The environment and natural resources are fundamental to human life. Clean air is crucial for our health, fossil fuels are the base energy source for the modern economy, and fishery resources are the most important source of protein in many countries. Until the middle of the 20th century, the environment and natural resources were not the main subject of research, as human activities appeared to have negligible effects on them. Since then, however, the consequence of human activities started to manifest themselves. Environmental pollution, climate change, deforestation, and depletion of fishery resources are only a few examples. In effect, we live in an era where the careful management of environment and natural resources has never been more important.
A major challenge in environmental and resource management is their lack of property rights. For example, clean air is a public good, which is nonexcludable and nonrival. This means that one's pollution abatement effort benefits everyone in the population, while the cost of the abatement is borne by that individual. Consequently, everyone tries to free-ride on others' abatement efforts, and the resulting abatement effort level and air quality will be less than the socially optimal level. Similarly, many fishery resources are nonexcludable so that anyone can participate in a fishery. Because the cost of fishing increases as the size of the fish stock shrinks, an additional harvest by a new fisherman raises the cost of fishing for other fishermen. Thus, while the profit from harvests is enjoyed by each fisherman, the cost of harvest is shared by everyone in the industry. Consequently, the total harvest will be more than the socially optimal level. In both examples, an action of one individual affects others without market transactions (i.e. agreeing to incur the costs or benefits). This is the concept of externality. A positive externality exists if one's action benefits others---as in the case of abatement---, while a negative externality exists if one's action generates costs to others---as in the case of fishery.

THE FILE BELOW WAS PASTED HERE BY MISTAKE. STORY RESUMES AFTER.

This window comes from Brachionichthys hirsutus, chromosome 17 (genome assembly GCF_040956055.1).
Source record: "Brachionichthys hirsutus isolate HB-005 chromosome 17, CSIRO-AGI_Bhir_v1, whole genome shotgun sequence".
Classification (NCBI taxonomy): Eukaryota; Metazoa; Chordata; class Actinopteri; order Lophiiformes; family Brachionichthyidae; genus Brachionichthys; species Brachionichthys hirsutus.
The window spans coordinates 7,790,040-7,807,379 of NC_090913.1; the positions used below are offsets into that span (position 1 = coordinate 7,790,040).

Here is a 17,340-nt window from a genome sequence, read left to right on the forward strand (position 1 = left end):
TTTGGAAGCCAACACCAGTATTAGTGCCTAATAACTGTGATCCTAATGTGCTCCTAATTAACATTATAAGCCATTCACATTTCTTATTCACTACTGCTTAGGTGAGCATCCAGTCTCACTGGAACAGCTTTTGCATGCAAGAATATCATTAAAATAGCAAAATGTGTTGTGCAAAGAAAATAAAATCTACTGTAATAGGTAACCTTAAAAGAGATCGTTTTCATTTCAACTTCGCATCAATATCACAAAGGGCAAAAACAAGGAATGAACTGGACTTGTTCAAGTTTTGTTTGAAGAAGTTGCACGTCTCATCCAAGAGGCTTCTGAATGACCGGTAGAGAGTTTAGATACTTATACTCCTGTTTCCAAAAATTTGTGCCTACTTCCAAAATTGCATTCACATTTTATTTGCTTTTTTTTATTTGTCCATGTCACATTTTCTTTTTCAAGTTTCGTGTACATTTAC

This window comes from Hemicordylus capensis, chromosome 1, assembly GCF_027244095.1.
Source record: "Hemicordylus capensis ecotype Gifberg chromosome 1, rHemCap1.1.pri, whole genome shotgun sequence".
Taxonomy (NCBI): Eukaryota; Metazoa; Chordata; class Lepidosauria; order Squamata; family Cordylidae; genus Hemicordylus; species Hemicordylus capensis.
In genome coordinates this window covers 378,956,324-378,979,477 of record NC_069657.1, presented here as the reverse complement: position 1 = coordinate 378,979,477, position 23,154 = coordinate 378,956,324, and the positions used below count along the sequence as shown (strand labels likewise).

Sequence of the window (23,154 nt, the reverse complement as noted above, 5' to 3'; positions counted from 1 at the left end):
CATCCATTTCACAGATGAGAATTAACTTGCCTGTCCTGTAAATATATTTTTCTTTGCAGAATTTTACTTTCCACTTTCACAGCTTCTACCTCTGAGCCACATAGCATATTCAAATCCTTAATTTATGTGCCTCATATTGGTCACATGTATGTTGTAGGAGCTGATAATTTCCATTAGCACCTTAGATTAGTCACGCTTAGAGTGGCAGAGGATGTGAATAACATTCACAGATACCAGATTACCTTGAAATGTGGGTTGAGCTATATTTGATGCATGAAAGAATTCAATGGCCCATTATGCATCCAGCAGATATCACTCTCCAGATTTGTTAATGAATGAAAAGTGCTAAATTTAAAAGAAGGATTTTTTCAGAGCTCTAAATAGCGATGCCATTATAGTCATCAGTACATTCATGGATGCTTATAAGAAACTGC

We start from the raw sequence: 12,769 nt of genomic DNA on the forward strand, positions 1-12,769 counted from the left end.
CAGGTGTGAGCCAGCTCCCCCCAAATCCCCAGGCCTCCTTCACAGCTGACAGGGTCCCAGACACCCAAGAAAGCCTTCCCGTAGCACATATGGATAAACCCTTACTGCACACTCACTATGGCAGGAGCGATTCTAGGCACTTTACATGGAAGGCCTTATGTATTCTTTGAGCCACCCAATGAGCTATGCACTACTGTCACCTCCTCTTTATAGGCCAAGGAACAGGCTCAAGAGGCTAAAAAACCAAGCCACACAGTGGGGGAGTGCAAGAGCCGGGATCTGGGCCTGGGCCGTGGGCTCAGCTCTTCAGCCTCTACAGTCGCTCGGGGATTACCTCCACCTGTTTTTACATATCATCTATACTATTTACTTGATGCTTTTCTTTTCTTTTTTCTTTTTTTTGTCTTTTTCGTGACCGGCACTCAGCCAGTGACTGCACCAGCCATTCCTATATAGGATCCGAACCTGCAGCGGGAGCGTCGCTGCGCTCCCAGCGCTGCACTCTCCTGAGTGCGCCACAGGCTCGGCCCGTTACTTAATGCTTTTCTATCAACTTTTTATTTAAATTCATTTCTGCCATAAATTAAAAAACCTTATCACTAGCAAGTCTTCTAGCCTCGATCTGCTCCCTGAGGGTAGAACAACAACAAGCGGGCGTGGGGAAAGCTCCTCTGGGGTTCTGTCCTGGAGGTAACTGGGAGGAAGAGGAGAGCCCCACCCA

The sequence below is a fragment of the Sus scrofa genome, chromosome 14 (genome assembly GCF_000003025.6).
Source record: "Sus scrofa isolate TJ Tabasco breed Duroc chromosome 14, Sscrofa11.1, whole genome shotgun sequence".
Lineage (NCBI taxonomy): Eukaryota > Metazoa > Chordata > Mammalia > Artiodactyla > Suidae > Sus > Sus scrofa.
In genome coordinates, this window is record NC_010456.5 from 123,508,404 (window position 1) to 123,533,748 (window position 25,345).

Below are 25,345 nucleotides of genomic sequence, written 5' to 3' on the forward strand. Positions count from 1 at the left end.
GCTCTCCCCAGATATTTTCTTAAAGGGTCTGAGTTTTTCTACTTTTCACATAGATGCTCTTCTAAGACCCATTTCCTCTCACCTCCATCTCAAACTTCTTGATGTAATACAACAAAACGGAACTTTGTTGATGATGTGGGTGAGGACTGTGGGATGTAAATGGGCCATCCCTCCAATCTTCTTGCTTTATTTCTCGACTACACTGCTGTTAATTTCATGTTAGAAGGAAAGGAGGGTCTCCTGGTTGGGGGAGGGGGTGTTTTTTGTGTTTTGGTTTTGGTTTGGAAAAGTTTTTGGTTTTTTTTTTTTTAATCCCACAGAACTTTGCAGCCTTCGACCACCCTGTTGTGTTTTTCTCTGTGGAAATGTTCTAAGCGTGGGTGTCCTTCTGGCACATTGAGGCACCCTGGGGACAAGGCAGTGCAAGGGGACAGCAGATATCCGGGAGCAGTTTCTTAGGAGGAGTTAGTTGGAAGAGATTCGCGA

In this thesis, I examine the management of fishery resources in Chapter 1 and the management of infectious diseases in Chapters 2 and 3. One may wonder why fishery resources and infectious pathogens are in the same thesis, but a closer look reveals that they share two key features. First, they are both renewable natural resources. Both are a part of the ecosystem, and one reproduces in lakes and oceans while the other reproduces in a host's body. The goal of a fishery resource manager is to maximize the rent from the fishery resource, while the goal of a pathogen resource manager (i.e. public health official) is to minimize the cost from the infectious pathogen.
Second, externalities are key in the management of both resources. Infectious diseases transmit from a host to another host without an accompanying market transaction. For many infectious diseases, vaccination exists that reduces the risk of infection. When a person vaccinates, this person bears the cost of vaccination such as money and pain, while everyone in the population benefits via the reduced risk of infection. Thus, everyone tries to free-ride on others’ vaccination decisions, and the vaccination rate will be lower than the social optimal level. This is a classic example of public goods. Therefore, the management of fishery resources and infectious pathogens both center around understanding the nature of externalities and finding the optimal level of resource stocks.